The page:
Seeds of new onion varieties are now making their way into West Africa, and more onions are now being grown in the rainy season, spurred by farmersâ€™ ingenuity and their drive to make the most of high prices. With this expanded supply, the trade monopoly of the harvested onions is also bound to be broken.
Food is too precious a commodity to stay in the hands of a few.
Related farmer training videos:
When you think of Bolivia, peanuts are not the first thing that comes to mind. Yet peanuts are a native crop, domesticated and grown in lowland South America (east of the Andes) for at least 7000 years. The ancient Moche people of Peru even honored the peanut by making gold and silver jewelry of it.
Although peanuts are an oil crop in many countries, in Bolivia the peanut is grown more for food. South Americans have many delightful local dishes based on the peanut, such as peanut soup, peanut drinks, and anticuchosâ€”grilled beef heart covered in a thick peanut sauce.
Despite its popularity in Bolivia, the peanut was neglected by researchers. Now the crop is getting the attention it deserves, although this love comes with its own risks, as I learned recently at the First National Congress and Forum on Peanuts in Bolivia.
There were few peanut specialists when research began in 2004 and no dedicated institution. So Bolivian researchers got together, formed a network, and began building links to specialists in other countries, where peanut research was well established.
In 2007, Bolivia had one of the worldâ€™s lowest peanut yields, barely a ton per hectare. R&D paid off, and now yields are up to 1.6 tons per ha, a remarkable increase in such a short time.
The peanut was first domesticated in the Chaco, the dry lowlands where Bolivia, Paraguay and Argentina meet. Peanuts are well adapted to the short rains followed by a blistering hot dry season. A remarkable genetic diversity emerged from these challenging conditions. Today there are around 100 land races (locally adapted varieties) of peanuts still grown in and near the Bolivian Chaco. The genetic diversity is important for plant breeders around the world who seek improved disease resistance or drought tolerance.
Twelve thousand families grow almost all the peanuts in Bolivia, about 21,000 tons, and perhaps 60% is exported, mostly to Peru. Accounts vary, but only eight to 18 peanut varieties are grown commercially in Bolivia. The other 80 or 90 land races are grown in very small amounts, by isolated people in marginal areas, so most of these land races are at risk of extinction.
Some of this rich genetic diversity is represented in the two major, international peanut gene banks which breeders rely on. The largest collection, of 14,968 accessions, is held by the International Crops Research Institute for the Semi-Arid Tropics (ICRISAT) in Patancheru, India. Most of their accessions are from local land races that arose in Asia. The USDA gene bank in Griffin Georgia, has 9027 accessions, based in part on collections made in Bolivia in the 1990s.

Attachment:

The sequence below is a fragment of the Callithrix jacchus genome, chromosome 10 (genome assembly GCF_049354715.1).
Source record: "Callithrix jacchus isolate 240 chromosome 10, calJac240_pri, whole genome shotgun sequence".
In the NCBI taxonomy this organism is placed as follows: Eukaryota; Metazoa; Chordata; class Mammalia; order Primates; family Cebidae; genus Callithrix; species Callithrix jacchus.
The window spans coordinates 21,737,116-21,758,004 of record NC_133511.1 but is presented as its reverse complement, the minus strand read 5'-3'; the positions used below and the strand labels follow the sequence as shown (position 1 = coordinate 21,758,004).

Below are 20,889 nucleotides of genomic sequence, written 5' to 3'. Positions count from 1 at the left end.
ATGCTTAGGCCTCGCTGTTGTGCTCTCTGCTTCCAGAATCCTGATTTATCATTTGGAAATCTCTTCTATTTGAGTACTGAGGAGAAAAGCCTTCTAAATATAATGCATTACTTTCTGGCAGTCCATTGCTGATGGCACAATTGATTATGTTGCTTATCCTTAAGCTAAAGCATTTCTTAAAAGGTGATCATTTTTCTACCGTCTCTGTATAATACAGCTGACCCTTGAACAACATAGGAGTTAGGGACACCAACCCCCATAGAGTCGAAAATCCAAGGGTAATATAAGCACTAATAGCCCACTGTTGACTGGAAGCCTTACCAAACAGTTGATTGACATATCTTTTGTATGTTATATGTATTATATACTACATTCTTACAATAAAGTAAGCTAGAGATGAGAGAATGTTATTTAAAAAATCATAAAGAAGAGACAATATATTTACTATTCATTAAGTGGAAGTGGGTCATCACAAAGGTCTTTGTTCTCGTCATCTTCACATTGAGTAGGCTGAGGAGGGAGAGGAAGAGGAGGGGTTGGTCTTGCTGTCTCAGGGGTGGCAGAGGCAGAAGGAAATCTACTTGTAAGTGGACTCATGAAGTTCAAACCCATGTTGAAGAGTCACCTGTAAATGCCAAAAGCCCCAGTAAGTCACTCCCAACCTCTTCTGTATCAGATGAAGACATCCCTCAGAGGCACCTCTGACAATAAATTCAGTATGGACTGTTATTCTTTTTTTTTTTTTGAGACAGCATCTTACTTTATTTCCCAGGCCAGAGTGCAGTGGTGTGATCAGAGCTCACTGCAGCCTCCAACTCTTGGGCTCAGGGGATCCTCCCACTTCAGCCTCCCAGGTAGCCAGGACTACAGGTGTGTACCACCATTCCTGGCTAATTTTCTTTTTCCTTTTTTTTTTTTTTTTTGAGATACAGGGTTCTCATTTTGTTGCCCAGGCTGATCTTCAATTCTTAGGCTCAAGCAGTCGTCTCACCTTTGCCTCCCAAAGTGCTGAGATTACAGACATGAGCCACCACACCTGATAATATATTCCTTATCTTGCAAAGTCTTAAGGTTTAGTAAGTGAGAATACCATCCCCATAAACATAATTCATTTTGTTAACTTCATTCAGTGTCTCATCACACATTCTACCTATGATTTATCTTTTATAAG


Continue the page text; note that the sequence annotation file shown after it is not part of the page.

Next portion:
It was encouraging to learn that the Bolivians have their own gene bank with 1050 accessions, potentially representing a greater genetic diversity than the other two gene banks combined. In their typically generous fashion, the Bolivians have placed the data on the internet, in English and Spanish, for public inspection, and possibly for sharing seed www.iniaf.gob.bo and http://184.108.40.206/gringlobal/search.aspx
Gene banks are an invaluable resource but storing seeds is not the same as growing a crop on a farm. Seeds in gene banks don’t last forever and peanuts (and many other crops) need to be planted and harvested every few years to get fresh stock. Over generations of this artificial selection, the seeds are selected for life in the gene bank, not for life on the farm, where it really matters. Itâ€™s crucial to keep any crop growing, in as many varieties as possible, especially in its native homeland.
Research may be improving in Bolivia, but farmersâ€™ concerns are still rooted in profitability. At the Bolivian Peanut Congress, when we split up to attend sessions, almost all of the farmers attended the one on peanut marketing and repeatedly asked for help finding new markets. The sessions on genetics were attended largely by researchers with interests in conservation and breeding.
Farmers who maintain land races are performing a public service that’s taken for granted. Many land races have limited commercial value and could be displaced and lost as higher yielding varieties take over. Commercial growing can really improve rural livelihoods, but only a handful of varieties will become commercial. What will happen to the other 90 varieties grown in very small amounts? There is a real risk is that land races could disappear, causing an irreplaceable loss of genetic diversity.
There is a contradiction here. Agricultural researchers, especially the plant breeders, would like farmers to maintain traditional land races of crops, for future research and development. Yet researchers can offer farmers little or no support to do that. As farmers in remote parts of tropical countries begin to sell more of their crop, these growers are less inclined to grow non-commercial land races.